Understanding sustainable diets

22 Aug 2014

Four papers, three published in high impact peer-reviewed journals, further our understanding of sustainable diets. 

Each paper is co-authored by Bioversity International scientists from the Nutrition and Marketing Diversity Programme, including Programme Leader Dr Bruce Cogill and post-doctoral Research Fellow, Thomas Allen. The papers are a result of collaboration with key partners and include contributions from Jessica Fanzo, member of Bioversity International’s Board of Trustees Inc. USA and expert in the field of nutrition, immunology and biodiversity.

Speaking of the importance of this research, Programme Leader Bruce Cogill said:

"Choosing food forces us to consider a wide range of issues. Cost, quality, taste, the impact on our nutrition and health, and the impact on the environment are just some of the issues we think about. What we are doing is looking carefully at sustainable food and diets, what it means, how to measure it and how best to provide the best evidence to policymakers, farmers, manufacturers and consumers for the choices to be made. We are concerned about the impact of climate change, increasing population and diversity loss. By studying sustainable food systems, we will be in a better position to deal with some of the determinants of these changes and threats to food and nutrition security. The study of sustainable food systems enables us to understand how producing and choosing the right foods that meet our nutritional needs and minimize the impact on the ecosystems that are critical to our future. These papers provide a conceptual and practical basis for what is a sustainable diet, how to measure it and what can be done to improve policies and programmes."

Understanding sustainable diets: A descriptive analysis of the determinants and processes that influence diets and their impact on health, food security and environmental sustainability
Understanding the determinants, factors and processes that comprise a sustainable diet is increasingly important in an era of economic growth, rising incomes, climate change and dietary transitions. This open access paper examines five major determinants of sustainable diets (agriculture, health, sociocultural, environmental, socioeconomic) and their complex inter-relations. The authors present a causal model and framework from which to build tools to enable policymakers and consumers to better realize the potential benefits of sustainable diets and mitigate risks associated with unsustainable agricultural and consumption practices.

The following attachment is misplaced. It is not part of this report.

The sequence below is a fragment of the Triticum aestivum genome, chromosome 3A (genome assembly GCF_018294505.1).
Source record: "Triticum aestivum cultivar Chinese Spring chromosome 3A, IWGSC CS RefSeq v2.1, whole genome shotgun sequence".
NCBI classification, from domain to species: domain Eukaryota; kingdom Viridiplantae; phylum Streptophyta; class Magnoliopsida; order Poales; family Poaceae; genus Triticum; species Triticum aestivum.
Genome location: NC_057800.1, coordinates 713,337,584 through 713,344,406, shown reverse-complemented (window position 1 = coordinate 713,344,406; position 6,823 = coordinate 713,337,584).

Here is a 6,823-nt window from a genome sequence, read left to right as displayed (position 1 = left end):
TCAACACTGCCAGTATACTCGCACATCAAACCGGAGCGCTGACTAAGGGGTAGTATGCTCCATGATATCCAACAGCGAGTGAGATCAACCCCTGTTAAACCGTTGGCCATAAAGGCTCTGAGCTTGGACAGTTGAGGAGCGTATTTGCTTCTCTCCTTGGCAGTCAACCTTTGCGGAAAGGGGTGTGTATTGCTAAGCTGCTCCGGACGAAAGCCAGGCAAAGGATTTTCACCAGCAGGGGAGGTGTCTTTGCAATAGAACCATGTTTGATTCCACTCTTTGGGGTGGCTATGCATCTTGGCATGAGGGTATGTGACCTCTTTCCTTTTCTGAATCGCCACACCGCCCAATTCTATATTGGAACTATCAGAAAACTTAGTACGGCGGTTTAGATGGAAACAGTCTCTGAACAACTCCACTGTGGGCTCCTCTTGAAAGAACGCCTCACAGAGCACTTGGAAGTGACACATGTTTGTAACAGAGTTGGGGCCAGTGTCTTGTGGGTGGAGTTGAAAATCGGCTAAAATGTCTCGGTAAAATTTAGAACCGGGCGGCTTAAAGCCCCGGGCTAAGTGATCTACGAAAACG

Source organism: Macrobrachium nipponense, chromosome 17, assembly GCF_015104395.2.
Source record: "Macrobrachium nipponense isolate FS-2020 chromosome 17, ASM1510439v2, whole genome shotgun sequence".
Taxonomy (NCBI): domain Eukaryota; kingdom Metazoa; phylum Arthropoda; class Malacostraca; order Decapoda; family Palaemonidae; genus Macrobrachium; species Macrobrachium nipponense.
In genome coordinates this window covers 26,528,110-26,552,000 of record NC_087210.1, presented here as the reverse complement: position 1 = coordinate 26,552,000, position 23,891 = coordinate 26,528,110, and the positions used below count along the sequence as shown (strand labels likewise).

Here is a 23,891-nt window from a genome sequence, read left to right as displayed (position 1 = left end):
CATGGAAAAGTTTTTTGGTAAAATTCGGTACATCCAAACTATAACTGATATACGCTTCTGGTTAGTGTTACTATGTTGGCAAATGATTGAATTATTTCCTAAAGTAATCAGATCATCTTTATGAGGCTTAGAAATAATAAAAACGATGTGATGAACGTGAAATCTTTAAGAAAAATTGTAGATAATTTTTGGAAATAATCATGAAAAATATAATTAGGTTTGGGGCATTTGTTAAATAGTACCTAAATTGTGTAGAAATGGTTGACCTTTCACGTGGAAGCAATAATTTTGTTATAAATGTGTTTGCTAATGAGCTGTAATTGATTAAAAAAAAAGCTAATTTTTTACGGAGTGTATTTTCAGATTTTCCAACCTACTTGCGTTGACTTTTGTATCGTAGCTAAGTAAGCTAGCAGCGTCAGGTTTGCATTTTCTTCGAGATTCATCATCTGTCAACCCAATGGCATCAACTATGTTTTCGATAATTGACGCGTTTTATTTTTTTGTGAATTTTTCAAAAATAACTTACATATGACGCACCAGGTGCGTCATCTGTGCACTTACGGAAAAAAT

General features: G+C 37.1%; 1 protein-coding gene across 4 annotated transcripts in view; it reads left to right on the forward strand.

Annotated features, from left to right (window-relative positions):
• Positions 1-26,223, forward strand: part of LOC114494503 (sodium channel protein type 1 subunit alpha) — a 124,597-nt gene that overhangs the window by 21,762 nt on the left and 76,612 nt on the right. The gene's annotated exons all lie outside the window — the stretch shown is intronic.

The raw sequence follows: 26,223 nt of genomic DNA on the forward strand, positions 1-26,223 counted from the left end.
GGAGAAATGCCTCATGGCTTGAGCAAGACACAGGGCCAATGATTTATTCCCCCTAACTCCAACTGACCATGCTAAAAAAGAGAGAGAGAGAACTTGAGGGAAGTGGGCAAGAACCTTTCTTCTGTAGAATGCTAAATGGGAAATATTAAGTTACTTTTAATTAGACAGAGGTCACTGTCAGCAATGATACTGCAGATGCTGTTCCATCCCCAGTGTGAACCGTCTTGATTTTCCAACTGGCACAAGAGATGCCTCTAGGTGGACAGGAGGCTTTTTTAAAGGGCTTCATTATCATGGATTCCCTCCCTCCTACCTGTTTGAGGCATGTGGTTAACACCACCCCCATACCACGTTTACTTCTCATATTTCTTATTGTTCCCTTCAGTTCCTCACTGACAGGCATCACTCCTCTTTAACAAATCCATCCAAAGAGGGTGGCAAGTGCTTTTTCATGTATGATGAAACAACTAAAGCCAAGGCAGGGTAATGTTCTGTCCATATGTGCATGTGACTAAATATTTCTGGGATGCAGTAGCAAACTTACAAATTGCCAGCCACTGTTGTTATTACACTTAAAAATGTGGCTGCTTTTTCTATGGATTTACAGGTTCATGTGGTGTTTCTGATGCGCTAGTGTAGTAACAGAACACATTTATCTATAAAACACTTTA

Agricultural biodiversity, socio-ecological systems and sustainable diets
In 2013, a joint meeting between the Belgian Nutrition Society and Société Française de Nutrition held in France, examined Sustainable Diets and Food Security. This paper, which came out of this meeting, proposes a review and conceptual modelling framework that articulate the synergies and tradeoffs between dietary diversity, widely recognized as key for healthy diets, and agricultural biodiversity and associated ecosystem functions - the benefits that people get from nature such as pollination, clean air and water, and natural pest and disease control.  

 

Proceedings of the Nutrition Society. Sustainability and food and nutrition security: A vulnerability assessment framework for the Mediterranean region
This open access paper outlines for the first time an approach to develop metrics and guidelines to measure the sustainability of diets in a way that useful to inform stakeholders, measure change and aid decision-making processes at regional and national scales. The authors propose the conceptual framework to do this, moving from theory to practice, forming the basis for wider application. This paper is part of an ongoing collaborative process drawing upon the expertise of academics, researchers, consumers and policymakers from over 35 institutions throughout the world.

 

Metrics of sustainable diets and food systems. Technical brief
This brief describes a challenging and innovative research agenda implemented by Bioversity International and its partners to describe and measure sustainable diets and food systems. It builds on the early work of Food and Agriculture Organization of the UN (FAO) and Bioversity International to understand sustainable diets, identifying the rich cultural history of our food and the very real concerns about access and cost of foods as considerations within the ultimate goal of improving nutrition and health.

 

Today Dr Bruce Cogill is speaking at the International Horticultural Congress 2014 in Brisbane.
View his presentation here.
You can also follow Dr Bruce Cogill on Twitter @CogillNutrition